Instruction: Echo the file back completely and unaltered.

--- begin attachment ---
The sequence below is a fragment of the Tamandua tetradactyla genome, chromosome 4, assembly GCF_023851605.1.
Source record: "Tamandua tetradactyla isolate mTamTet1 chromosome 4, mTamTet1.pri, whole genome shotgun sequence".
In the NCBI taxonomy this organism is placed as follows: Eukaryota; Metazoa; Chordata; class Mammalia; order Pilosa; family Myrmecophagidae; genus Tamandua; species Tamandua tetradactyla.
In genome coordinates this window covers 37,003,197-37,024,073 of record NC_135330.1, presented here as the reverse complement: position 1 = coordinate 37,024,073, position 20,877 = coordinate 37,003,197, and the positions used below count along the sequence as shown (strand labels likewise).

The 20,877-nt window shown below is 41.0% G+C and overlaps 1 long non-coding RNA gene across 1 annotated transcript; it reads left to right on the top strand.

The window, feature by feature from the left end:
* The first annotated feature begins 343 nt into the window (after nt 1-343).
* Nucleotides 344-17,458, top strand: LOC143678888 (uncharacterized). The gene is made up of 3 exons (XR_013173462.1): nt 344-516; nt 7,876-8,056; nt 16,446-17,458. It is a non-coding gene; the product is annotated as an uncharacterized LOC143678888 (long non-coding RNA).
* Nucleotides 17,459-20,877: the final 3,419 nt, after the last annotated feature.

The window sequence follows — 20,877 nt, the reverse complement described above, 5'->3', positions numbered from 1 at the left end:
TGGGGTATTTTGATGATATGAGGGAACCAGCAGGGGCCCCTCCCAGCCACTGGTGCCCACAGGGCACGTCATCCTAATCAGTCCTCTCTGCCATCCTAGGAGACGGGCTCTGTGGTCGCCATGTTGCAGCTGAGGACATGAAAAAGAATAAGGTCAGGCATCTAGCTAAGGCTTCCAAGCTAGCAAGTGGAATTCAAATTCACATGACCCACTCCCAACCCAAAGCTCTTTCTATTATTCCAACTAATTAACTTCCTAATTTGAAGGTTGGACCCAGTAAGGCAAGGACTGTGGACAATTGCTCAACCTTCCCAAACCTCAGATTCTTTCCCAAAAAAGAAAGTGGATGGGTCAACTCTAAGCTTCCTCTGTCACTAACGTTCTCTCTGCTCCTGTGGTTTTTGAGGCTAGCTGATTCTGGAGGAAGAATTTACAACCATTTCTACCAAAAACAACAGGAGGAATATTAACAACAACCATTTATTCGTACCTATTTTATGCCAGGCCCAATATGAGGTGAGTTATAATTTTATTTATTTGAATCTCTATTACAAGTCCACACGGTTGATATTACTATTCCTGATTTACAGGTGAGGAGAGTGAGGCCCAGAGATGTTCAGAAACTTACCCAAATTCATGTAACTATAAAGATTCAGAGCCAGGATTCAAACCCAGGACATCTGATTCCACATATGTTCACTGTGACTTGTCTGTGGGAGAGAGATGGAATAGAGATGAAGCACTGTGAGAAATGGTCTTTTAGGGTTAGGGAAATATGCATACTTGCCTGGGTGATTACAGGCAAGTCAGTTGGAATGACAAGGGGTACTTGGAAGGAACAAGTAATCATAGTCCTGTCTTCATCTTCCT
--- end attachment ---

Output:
The sequence below is a fragment of the Tamandua tetradactyla genome, chromosome 4, assembly GCF_023851605.1.
Source record: "Tamandua tetradactyla isolate mTamTet1 chromosome 4, mTamTet1.pri, whole genome shotgun sequence".
In the NCBI taxonomy this organism is placed as follows: Eukaryota; Metazoa; Chordata; class Mammalia; order Pilosa; family Myrmecophagidae; genus Tamandua; species Tamandua tetradactyla.
In genome coordinates this window covers 37,003,197-37,024,073 of record NC_135330.1, presented here as the reverse complement: position 1 = coordinate 37,024,073, position 20,877 = coordinate 37,003,197, and the positions used below count along the sequence as shown (strand labels likewise).

The 20,877-nt window shown below is 41.0% G+C and overlaps 1 long non-coding RNA gene across 1 annotated transcript; it reads left to right on the top strand.

The window, feature by feature from the left end:
* The first annotated feature begins 343 nt into the window (after nt 1-343).
* Nucleotides 344-17,458, top strand: LOC143678888 (uncharacterized). The gene is made up of 3 exons (XR_013173462.1): nt 344-516; nt 7,876-8,056; nt 16,446-17,458. It is a non-coding gene; the product is annotated as an uncharacterized LOC143678888 (long non-coding RNA).
* Nucleotides 17,459-20,877: the final 3,419 nt, after the last annotated feature.

The window sequence follows — 20,877 nt, the reverse complement described above, 5'->3', positions numbered from 1 at the left end:
TGGGGTATTTTGATGATATGAGGGAACCAGCAGGGGCCCCTCCCAGCCACTGGTGCCCACAGGGCACGTCATCCTAATCAGTCCTCTCTGCCATCCTAGGAGACGGGCTCTGTGGTCGCCATGTTGCAGCTGAGGACATGAAAAAGAATAAGGTCAGGCATCTAGCTAAGGCTTCCAAGCTAGCAAGTGGAATTCAAATTCACATGACCCACTCCCAACCCAAAGCTCTTTCTATTATTCCAACTAATTAACTTCCTAATTTGAAGGTTGGACCCAGTAAGGCAAGGACTGTGGACAATTGCTCAACCTTCCCAAACCTCAGATTCTTTCCCAAAAAAGAAAGTGGATGGGTCAACTCTAAGCTTCCTCTGTCACTAACGTTCTCTCTGCTCCTGTGGTTTTTGAGGCTAGCTGATTCTGGAGGAAGAATTTACAACCATTTCTACCAAAAACAACAGGAGGAATATTAACAACAACCATTTATTCGTACCTATTTTATGCCAGGCCCAATATGAGGTGAGTTATAATTTTATTTATTTGAATCTCTATTACAAGTCCACACGGTTGATATTACTATTCCTGATTTACAGGTGAGGAGAGTGAGGCCCAGAGATGTTCAGAAACTTACCCAAATTCATGTAACTATAAAGATTCAGAGCCAGGATTCAAACCCAGGACATCTGATTCCACATATGTTCACTGTGACTTGTCTGTGGGAGAGAGATGGAATAGAGATGAAGCACTGTGAGAAATGGTCTTTTAGGGTTAGGGAAATATGCATACTTGCCTGGGTGATTACAGGCAAGTCAGTTGGAATGACAAGGGGTACTTGGAAGGAACAAGTAATCATAGTCCTGTCTTCATCTTCCT